"every time I try to get in there, Safari freezes on me. I'm starting to think it's a security thing. ?

No, I think the P*S website is down. I've been trying to get to it for a week or two, ever since this archive went online, because I was pretty sure this material was already online through P*S's own site.

Great article, by the way. I agree that this material represents a little-seen and ignored area of Eisner's career, and deserves greater attention.

He also did a bunch of manuals and comics for other companies, and some paperback books in the 70s, that deserve a closer look. (I've got about half of the books now; still trying to track down his educational/corporate comics.)

31 August 2009 at 08:11:00 GMT-5  
Anonymous John Adcock said...

Great post. S'funny, I always thought Eisner's comic books came under the heading "Commercial Art." PS and the Spirit are excellent examples of comic art and in the fifties Eisner, for all his talents I'm sure would have fallen through the floor if he could have seen the future adulation his work would garner from the fans. I recall those Eagle cutaways fondly as well -- thanks for the links.

31 August 2009 at 08:38:00 GMT-5  
Blogger spacedlaw said...

These are amazing.

In another subject, I wonder what will happen to Marvel (and its artists) now that is has been bought by Disney.

31 August 2009 at 09:41:00 GMT-5  
Blogger Jeremy said...

Terrific post. I've been curious myself about this, but never really looked into it.

There is a difference in the way you approach showing emotional content as opposed to showing factual or instructional content, but it's silly to make one more privileged than the other. Besides, the two types can do such a good job informing each other... emotion gives the instruction resonance, and facts give the emotion weight.


31 August 2009 at 10:01:00 GMT-5  
Blogger Unknown said...


Always great to see more Eisner scholarship taking place. And just so you know, Paul Fitzgerald self-published his book, Will Eisner and PS Magazine, and it is available directly from him at

Also, the longest chapter of my biography, Will Eisner: A Spirited Life, is about Will's 20 years with PS. The book, published by Dark Horse, is also now available as an audiobook on iTunes.

Bob Andelman

31 August 2009 at 11:38:00 GMT-5  
Anonymous Anonymous said...

The Fitzgerald books is excellent! I highly recommend it.

Jackie Estrada

31 August 2009 at 11:55:00 GMT-5  
Blogger bob said...

Might be a security certificate thing with the PS site, since it is a .mil address. Maybe if you try a google search on "PS Magazine" so you start with the first page it'll work

31 August 2009 at 12:07:00 GMT-5  
Anonymous Anonymous said...

Bravo, Eddie! Great piece on a little known (and under appreciated) era of Eisner's trailblazing career.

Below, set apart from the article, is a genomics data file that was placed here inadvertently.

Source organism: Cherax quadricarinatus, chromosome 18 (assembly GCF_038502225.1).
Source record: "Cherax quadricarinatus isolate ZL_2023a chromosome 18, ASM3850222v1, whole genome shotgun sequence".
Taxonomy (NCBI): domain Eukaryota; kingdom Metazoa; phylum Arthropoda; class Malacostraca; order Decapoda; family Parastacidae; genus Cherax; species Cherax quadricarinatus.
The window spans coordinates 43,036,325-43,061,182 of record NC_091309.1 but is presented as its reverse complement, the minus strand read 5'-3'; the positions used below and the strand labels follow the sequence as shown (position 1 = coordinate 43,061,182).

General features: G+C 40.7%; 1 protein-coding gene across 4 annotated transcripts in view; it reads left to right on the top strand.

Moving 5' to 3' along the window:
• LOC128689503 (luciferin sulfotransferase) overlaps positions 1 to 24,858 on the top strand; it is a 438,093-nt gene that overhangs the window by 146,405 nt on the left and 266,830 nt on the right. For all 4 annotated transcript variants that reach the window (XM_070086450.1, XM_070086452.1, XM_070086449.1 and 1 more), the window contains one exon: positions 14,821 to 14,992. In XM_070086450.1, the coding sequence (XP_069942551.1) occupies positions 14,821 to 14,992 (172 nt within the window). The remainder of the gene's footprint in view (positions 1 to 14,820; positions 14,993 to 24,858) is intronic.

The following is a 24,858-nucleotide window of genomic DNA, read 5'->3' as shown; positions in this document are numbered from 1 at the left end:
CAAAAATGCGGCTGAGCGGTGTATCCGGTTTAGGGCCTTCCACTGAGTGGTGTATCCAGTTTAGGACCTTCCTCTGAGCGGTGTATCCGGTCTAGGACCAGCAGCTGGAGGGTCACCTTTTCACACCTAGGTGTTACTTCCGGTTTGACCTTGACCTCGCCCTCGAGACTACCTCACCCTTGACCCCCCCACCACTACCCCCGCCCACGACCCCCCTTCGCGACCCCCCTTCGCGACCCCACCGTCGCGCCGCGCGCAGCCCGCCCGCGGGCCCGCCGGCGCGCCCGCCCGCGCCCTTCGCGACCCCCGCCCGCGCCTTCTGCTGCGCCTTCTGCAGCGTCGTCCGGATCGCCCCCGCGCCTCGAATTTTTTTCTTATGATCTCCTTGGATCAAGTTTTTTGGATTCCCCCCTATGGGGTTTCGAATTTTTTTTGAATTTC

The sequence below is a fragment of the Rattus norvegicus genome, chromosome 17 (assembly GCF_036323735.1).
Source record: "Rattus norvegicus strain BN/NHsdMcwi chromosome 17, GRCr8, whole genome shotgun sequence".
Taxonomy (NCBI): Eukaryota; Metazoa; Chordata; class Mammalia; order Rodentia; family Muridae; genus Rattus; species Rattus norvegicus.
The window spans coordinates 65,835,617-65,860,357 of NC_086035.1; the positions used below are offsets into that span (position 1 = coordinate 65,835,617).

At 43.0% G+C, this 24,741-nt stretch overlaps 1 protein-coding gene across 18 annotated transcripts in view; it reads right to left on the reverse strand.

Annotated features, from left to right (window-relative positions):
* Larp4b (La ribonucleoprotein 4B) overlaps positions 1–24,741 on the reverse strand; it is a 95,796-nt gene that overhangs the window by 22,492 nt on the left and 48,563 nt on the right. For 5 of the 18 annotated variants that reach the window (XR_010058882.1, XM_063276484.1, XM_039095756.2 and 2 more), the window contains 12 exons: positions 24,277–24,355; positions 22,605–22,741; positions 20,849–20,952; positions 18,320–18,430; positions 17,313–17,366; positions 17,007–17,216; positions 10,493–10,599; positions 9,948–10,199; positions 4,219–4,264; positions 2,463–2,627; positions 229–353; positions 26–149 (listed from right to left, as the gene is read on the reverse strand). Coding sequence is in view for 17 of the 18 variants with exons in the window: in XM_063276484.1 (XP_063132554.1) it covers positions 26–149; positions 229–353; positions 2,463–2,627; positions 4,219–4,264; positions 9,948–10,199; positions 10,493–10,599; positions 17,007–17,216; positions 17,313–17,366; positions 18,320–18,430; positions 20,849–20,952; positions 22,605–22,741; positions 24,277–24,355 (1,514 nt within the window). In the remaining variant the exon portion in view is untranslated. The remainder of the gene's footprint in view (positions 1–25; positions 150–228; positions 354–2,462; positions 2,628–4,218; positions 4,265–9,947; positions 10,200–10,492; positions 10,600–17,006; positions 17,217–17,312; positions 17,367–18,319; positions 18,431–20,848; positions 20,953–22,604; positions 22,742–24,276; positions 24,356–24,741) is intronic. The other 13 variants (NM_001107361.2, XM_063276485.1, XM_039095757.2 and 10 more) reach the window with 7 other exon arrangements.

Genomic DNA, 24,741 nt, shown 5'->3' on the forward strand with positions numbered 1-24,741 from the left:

Batton Lash

31 August 2009 at 13:29:00 GMT-5  
Blogger Halloween Jack said...

I think that I may use that pic of Connie in long johns as my new desktop! Much thanks, sir.

31 August 2009 at 14:32:00 GMT-5  
Anonymous Anonymous said...

Thanks Eddie, it always seemed odd to me that Eisner would just give up his chosen medium. It seems that he didn't, he just shifted the tools of his trade to meet another purpose.

I've had very little exposure to the Spirit so I don't know if this next is wrong-headed supposition, but given the emphasis on clarity and comprehension that the PS years demanded, do you think that the late period Eisner shows the effects of that? To me their clarity of expression is rarely surpassed - that sense of Eisner conveying exactly (or pretty damn close) what he wants, without any visual, verbal or storytelling fog or excess. Someone (not me) may choose to say their tone may not be for them, but the simple elegance of it all is what strikes me.

The only comparison I can think of is the work my friend the animator Richard Williams, who spent a lifetime working to achieve that same kind of elegance.

To move off topic as I am wont, this piece on the culling of the political cartoonist from the newspaper is worth a look:

Ben Smith

31 August 2009 at 14:43:00 GMT-5  
Blogger Mike Rhode said...

As Bob A said, Paul's book is out now, available directly from him. He really concentrates on Eisner, so there might not be the information on ghosts that you're looking for. I'm working on a review of it, but the short version is - a little choppy and could be edited more, but full of information unavailable anywhere else.

Great post, btw. I really enjoy when you ruminate on other cartoonists.

31 August 2009 at 19:53:00 GMT-5  
Anonymous Martin Wisse said...

Far from lamenting Eisner's long disappearance into this line of work as a waste, on the contrary I am momentarily regretting the years I myself have wasted creating fictions when I could have been giving the world something useful.

Useful, in as far as it enabled the US military-industrial complext to do its brutal work more efficiently...

The idea that art can or should operate unhindered and unsullied by business considerations is of course itself a bourgeois idea, but it does fit in with Groth's worldview and background.

2 September 2009 at 10:42:00 GMT-5  
Blogger Ethan said...

@ Ben Smith,

The comparison to Richard Williams is, I think, very apt. Whenever I have a problem in cartooning, either Eisner's book (Comics and Sequential Art) or Williams's (The Animator's Survival Kit) almost invariably has the answer.

@ Eddie,

It's not too late to give the world something useful. Carpe diem!

-Ethan Fleischer

2 September 2009 at 15:15:00 GMT-5